The National Security Agency (NSA) and Microsoft are advocating for the Zero Trust security model as a more efficient way for enterprises to defend against today’s increasingly sophisticated threats.
The concept has been around for a while and centers on the assumption that an intruder may already be on the network, so local devices and connections should never be trusted implicitly and verification is always necessary.
Cybersecurity companies have pushed the zero-trust network model for years, as a transition from the traditional security design that considered only external threats.
The model was created in 2010 by John Kindervag, who also coined the term “zero trust,” principal analyst at Forrester Research at the time but talks about it had started in early 2000s. Google implemented zero-trust security concepts following Operation Aurora in 2009 for an internal project that became BeyondCorp.
Zero Trust defense for critical networks
The recent SolarWinds supply-chain attack, also attributed to a nation-state actor, renewed the discussion on the benefits of the zero trust security architecture for sensitive networks.
Microsoft President Brad Smith advocated for the zero-trust model in his U.S. Senate testimony regarding the SolarWinds cyberattack, saying that this concept is the best approach for an organization or agency to ensure the security of identity in their networks.
Talking about the security of U.S. government networks targeted by the attack, Smith said:
“Basic cyber hygiene and security best practices were not in place with the regularity and discipline we would expect of federal customers with the agencies’ security profiles. In most cases, multi-factor authentication, least privileged access, and the other requirements to establish a “zero trust” environment were not in place. Our experience and data strongly suggest that had these steps been in place, the attacker would have had only limited success in compromising valuable data even after gaining access to agency environments” – Brad Smith, Microsoft President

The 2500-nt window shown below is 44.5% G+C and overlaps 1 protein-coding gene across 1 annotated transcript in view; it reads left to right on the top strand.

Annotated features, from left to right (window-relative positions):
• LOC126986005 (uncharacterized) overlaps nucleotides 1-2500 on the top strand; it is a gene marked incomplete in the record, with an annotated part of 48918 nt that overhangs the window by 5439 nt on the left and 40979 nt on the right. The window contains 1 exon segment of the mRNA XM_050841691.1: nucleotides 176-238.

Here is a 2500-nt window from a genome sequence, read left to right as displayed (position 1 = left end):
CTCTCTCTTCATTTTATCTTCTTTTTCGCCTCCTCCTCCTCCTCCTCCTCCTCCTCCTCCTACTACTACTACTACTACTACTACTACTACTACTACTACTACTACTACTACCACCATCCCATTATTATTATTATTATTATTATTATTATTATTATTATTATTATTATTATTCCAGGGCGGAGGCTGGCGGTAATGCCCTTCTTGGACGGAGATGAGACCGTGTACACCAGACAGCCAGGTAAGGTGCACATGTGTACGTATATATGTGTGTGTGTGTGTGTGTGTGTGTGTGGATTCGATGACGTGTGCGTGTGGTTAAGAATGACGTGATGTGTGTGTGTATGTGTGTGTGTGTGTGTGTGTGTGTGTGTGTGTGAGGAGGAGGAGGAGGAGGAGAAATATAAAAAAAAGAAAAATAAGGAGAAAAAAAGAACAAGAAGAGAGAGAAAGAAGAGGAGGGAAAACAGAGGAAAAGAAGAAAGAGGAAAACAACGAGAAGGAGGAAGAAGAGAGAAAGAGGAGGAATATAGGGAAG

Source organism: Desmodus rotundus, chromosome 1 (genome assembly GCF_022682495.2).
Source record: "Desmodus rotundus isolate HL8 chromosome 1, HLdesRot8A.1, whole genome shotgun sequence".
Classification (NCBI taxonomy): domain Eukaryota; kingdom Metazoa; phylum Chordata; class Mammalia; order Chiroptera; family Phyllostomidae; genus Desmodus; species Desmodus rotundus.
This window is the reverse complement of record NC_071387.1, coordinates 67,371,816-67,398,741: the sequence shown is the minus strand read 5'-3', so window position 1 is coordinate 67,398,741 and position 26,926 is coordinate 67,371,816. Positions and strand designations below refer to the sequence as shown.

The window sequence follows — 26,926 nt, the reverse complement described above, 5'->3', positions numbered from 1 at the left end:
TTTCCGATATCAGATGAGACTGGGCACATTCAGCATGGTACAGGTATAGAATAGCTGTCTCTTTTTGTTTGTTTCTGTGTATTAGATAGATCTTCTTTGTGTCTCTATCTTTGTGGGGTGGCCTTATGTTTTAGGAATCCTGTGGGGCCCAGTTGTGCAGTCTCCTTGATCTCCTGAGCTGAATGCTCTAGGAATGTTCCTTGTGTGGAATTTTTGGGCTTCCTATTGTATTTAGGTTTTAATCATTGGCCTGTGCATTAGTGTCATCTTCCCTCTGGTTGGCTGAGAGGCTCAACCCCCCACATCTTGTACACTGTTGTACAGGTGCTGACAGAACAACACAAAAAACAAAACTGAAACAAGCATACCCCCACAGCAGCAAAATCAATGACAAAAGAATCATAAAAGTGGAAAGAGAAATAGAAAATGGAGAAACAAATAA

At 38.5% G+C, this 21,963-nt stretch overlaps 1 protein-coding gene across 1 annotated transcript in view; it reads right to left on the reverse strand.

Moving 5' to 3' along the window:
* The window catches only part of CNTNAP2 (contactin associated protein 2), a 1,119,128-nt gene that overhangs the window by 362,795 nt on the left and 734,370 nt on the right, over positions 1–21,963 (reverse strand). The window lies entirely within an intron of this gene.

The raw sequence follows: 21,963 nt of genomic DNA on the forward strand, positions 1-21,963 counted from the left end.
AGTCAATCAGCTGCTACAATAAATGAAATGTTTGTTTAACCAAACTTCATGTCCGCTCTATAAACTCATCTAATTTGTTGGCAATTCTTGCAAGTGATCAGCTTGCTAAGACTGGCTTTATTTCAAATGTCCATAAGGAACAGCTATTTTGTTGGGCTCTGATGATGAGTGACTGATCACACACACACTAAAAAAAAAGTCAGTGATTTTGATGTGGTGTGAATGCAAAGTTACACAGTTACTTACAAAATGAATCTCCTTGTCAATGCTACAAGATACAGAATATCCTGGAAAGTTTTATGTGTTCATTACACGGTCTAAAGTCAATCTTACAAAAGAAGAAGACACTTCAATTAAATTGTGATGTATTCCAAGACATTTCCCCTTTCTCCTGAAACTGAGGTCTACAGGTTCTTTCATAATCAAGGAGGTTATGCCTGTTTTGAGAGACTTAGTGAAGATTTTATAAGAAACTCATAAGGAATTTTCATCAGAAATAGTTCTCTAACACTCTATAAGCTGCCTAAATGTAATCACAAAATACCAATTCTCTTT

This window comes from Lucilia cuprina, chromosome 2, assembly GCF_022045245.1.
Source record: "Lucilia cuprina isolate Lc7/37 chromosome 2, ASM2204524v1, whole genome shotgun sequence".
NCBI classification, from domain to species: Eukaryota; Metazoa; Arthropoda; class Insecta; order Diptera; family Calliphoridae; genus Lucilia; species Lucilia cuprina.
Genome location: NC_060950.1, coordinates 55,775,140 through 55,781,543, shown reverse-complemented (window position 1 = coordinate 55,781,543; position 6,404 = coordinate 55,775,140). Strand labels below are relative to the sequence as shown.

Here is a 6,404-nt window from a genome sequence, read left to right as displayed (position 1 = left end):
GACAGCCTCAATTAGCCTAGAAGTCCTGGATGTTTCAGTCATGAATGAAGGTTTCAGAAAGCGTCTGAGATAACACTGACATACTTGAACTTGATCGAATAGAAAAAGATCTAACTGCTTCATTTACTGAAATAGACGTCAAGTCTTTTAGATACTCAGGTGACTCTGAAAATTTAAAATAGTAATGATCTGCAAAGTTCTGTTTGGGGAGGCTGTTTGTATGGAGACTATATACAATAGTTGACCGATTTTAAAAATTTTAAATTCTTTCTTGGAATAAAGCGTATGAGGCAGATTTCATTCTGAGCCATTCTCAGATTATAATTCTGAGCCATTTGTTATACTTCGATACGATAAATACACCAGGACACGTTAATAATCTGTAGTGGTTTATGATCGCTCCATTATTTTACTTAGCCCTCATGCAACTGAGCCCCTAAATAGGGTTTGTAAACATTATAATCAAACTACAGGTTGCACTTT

Now, both the NSA and Microsoft are recommending the zero-trust security model for critical networks (National Security Systems, Department of Defense, Defense Industrial Base) and large enterprises.
Zero Trust is a long-term project
The guiding principles for this concept are constant verification of user authentication or authorization, the least privileged access, and segmented access based on network, user, device, and app.
The above diagram from Microsoft shows how Zero Trust security with a security policy enforcement engine can assess in real-time. The model grants access to data, apps, infrastructure, and networks after verifying and authenticating identities and checking that the devices are safe.
Understanding and controlling how users, processes, and devices engage with the data is the fundamental purpose of Zero Trust, the NSA explains.
Multiple data points are required to paint an accurate picture of the activity on the network, evaluate its legitimacy, and prevent a threat actor’s lateral movement.
Combining user and device data with security-relevant information such as location, time, logged behavior, can be used by the system to allow or deny access to specific assets, and the decision is logged for use in future suspicious activity analytics. This process applies to every individual access request to a sensitive resource.
Building a mature zero-trust environment, though, is not a task done overnight but a gradual transition that often requires additional capabilities as it does not address new adversary tools, tactics, or techniques.